Burke Decor has provided me with the metallic garland used within this post. All thoughts are my own. Thanks to supporting the businesses who help support me!

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in Around the House, Decor, Sponsored

Basement Bathroom : Week 5

Bathroom Tiling Progress | Deuce Cities Henhouse
Although I am right on schedule with this project, it feels like its taking forever! It’s a semi-enjoyable, semi painful kind-of-forever, and I’m glad the payoffs make it seem worth it thus far. Let me get you guys up to speed. Since last week I tiled one side of the shower stall. It’s not just one side though, it’s one side with a soap niche. Who would have ever thought that one niche would take so much planning, but it did. After staring at hundreds of images on pinterest and considering all of the different ways to approach a niche, I decided the best way for this shower would be to use the bullnose tiles that I had used for the edges of the shower to create an edge, and then to continue the running bond pattern along the back of the niche. That all seems pretty straightforward, except for the fact that I didn’t want the tile to run into the niche at a weird intersection. With a lot of planning I decided it would be best to have a row of the running bond pattern to meet directly in the horizontal middle of the niche. Have I said before how I would be nowhere without my laser level! Listen up! Please put it at the top of your shopping list if you have a tiling project in your future. I used the level to find my niche’s horizontal middle, and then measured backwards down the wall towards the floor to find my beginning row. PS, I started my rows using ledger board to keep my first row nice and level.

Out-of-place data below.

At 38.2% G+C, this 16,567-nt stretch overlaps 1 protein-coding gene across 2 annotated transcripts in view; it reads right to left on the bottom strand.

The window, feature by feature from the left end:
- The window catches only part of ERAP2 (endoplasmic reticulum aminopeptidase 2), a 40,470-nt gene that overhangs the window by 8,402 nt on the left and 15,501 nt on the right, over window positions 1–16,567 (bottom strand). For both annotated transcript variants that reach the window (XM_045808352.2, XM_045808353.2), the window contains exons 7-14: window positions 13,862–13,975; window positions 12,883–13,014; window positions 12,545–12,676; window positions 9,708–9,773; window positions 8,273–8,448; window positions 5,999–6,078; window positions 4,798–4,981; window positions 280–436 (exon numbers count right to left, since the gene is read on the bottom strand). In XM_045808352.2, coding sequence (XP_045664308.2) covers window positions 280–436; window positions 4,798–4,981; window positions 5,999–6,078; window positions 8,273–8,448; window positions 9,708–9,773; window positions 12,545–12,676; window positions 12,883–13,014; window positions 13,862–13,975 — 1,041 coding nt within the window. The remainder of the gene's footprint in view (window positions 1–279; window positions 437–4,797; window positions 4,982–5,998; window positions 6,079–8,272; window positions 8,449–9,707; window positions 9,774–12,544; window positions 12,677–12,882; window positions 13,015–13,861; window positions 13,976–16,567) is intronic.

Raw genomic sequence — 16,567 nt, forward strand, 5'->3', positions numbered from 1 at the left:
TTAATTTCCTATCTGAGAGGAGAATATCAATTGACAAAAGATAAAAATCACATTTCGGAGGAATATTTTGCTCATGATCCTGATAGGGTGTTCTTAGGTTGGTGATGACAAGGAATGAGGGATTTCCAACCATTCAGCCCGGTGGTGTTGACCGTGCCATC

Bathroom Tiling Progress | Deuce Cities Henhouse